If you’re anything like myself, you’ve probably been drawn into the hype that there are certain ingredients in your skin care products that you should avoid. Like the plague. And while I commend anyone who educate themselves on what is bad for their skin, recently I started to ask “what if we’re going a bit far?” What I mean is, what if we’re just googling “bad ingredients in skin care” without really looking at things in context. The one ingredient a lot of people get hung up over, is alcohol.
Now I’m not a dermatologist, or a scientist, or anything like that. However, I decided to do a bit of extra reading rather than read just the first couple of links that Google threw at me.
From experience, I usually avoid alcohol in my skin care products because my skin goes through days when it’s a bit sensitive and alcohol is one of the ingredients I suspect causes my skin to freak out.
And many sites suggest that alcohol is the devil for skin. Just from googling “impact of alcohol on skin” you can see that already, the most popular sites bluntly take the stance that all alcohol is bad for the skin. And a lot of people will read through these, see evidence that it is all bad, and stop researching further into it.
And for a while, I did that too. But I then started thinking: “well, if all alcohol are bad, why do they put it there and why do regulations let them put these harmful ingredients in there?”. So I carried on researching. After a little while, I stumbled upon a website which offered a slightly different perspective.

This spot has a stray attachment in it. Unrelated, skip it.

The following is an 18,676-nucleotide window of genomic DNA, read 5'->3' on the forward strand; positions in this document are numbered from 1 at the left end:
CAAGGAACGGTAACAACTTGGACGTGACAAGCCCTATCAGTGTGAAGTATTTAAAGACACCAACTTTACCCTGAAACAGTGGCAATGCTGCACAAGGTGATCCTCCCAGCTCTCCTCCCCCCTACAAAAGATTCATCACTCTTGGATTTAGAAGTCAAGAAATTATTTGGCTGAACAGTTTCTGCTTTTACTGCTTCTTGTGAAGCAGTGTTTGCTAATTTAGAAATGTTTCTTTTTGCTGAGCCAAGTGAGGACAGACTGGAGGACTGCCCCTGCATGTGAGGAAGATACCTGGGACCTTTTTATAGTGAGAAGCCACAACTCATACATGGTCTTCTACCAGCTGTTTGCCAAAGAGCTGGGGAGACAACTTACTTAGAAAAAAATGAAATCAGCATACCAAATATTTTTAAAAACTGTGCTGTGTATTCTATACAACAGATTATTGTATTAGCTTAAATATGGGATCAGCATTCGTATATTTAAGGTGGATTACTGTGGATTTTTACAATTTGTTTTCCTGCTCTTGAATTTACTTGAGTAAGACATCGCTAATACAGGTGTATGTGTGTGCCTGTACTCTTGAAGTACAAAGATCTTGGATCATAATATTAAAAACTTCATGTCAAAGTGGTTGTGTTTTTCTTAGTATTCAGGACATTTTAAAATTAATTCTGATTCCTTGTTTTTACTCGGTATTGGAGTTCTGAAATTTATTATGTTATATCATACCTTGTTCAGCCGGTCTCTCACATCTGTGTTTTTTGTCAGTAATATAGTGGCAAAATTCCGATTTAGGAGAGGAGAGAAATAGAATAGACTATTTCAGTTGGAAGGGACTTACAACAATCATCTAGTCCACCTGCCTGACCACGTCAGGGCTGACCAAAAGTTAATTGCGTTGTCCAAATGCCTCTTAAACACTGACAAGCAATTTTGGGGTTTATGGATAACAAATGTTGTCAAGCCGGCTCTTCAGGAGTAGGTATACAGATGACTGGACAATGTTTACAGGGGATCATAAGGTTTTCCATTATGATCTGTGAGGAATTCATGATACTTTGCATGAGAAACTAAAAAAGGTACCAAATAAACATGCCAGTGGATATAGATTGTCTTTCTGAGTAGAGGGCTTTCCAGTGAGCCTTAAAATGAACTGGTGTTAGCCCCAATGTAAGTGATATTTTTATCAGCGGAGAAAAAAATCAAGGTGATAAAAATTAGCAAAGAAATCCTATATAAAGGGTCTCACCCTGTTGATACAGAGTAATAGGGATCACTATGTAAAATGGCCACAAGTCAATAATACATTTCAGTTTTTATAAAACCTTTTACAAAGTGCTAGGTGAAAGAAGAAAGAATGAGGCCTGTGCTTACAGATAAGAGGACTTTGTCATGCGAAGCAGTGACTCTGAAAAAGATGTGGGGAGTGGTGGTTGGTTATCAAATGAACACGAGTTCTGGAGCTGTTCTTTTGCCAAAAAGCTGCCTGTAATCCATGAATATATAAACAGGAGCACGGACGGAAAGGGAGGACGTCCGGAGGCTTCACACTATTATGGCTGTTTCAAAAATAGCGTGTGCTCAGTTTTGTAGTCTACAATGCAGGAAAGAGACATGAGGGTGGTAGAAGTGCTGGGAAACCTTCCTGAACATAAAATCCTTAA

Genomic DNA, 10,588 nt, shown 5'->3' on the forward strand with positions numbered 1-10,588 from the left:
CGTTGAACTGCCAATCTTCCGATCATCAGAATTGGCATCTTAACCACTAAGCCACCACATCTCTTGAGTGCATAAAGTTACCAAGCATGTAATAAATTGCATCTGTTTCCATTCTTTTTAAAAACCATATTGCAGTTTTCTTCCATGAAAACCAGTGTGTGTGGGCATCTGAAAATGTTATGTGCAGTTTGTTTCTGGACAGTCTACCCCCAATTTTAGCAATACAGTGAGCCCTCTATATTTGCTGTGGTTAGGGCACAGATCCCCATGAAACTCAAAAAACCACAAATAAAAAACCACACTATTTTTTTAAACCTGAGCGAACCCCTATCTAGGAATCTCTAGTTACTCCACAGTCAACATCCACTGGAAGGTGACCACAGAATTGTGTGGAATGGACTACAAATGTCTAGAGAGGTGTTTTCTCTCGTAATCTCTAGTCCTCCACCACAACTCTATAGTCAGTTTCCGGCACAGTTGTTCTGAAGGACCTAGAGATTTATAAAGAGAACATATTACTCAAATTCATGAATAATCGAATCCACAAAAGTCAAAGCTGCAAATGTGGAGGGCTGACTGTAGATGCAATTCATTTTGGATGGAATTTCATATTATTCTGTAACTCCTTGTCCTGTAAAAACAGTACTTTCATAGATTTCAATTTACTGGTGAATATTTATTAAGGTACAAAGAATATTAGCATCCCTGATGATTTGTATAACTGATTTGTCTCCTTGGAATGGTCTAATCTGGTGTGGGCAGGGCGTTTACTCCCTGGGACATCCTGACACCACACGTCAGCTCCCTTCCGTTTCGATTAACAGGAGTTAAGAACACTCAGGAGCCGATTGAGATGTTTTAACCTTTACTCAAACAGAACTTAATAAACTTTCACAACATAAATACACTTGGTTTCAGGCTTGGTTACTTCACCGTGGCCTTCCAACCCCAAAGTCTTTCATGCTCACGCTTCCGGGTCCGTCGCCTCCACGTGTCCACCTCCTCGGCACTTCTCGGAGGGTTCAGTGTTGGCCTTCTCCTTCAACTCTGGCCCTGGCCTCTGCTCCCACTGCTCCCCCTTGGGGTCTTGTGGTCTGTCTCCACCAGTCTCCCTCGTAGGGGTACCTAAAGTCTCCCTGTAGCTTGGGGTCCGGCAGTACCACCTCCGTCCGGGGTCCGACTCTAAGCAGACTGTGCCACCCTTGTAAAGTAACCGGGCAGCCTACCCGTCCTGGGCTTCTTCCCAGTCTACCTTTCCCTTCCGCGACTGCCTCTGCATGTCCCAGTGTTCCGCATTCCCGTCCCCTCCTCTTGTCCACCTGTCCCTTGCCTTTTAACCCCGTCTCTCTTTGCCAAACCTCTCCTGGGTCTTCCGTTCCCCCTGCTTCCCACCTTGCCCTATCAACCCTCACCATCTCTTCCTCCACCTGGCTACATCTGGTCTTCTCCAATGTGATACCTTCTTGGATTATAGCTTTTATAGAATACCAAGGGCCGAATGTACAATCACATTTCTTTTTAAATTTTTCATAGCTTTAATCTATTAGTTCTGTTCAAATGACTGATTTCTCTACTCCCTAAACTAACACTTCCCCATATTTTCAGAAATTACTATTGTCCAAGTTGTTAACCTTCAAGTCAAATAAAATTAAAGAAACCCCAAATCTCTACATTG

The first result when I googled “alcohol in skincare” was this website which took a slightly more impartial stance. Feel free to read it all yourself, but I’ll sum it up the best I can. It openly acknowledges that alcohol can be damaging for the skin, but suggests that not all alcohols are bad, and refers to different types of alcohols, which sounds too much like GCSE Chemistry for me. However, the writer clearly outlines that certain alcohols with certain names, like cetearyl alcohol are not damaging for the skin, unlike ones like alcohol denat, which are.
I think this is a great variation from other biased websites, however I am slightly hesitant about trusting them too easily. If there’s one thing my degree has taught me so far, is that you shouldn’t trust everything you read. But it has given me something to think about.
At the end of the day, I can’t say whether alcohol is bad for your skin or not. However, I decided to write this post because I thought some of you guys might find it interesting to read a slightly different source with a slightly different perspective.
The way I see it, test things out and see what works for you. After looking through the ingredients list and testing out different products, I’m gradually working out which ingredients irritate my skin (alcohol based or not) and which ones my skin can handle. For example, alcohol denat often causes my skin to sting and go red, whereas cetearyl alcohol hasn’t had a similar effect on my skin.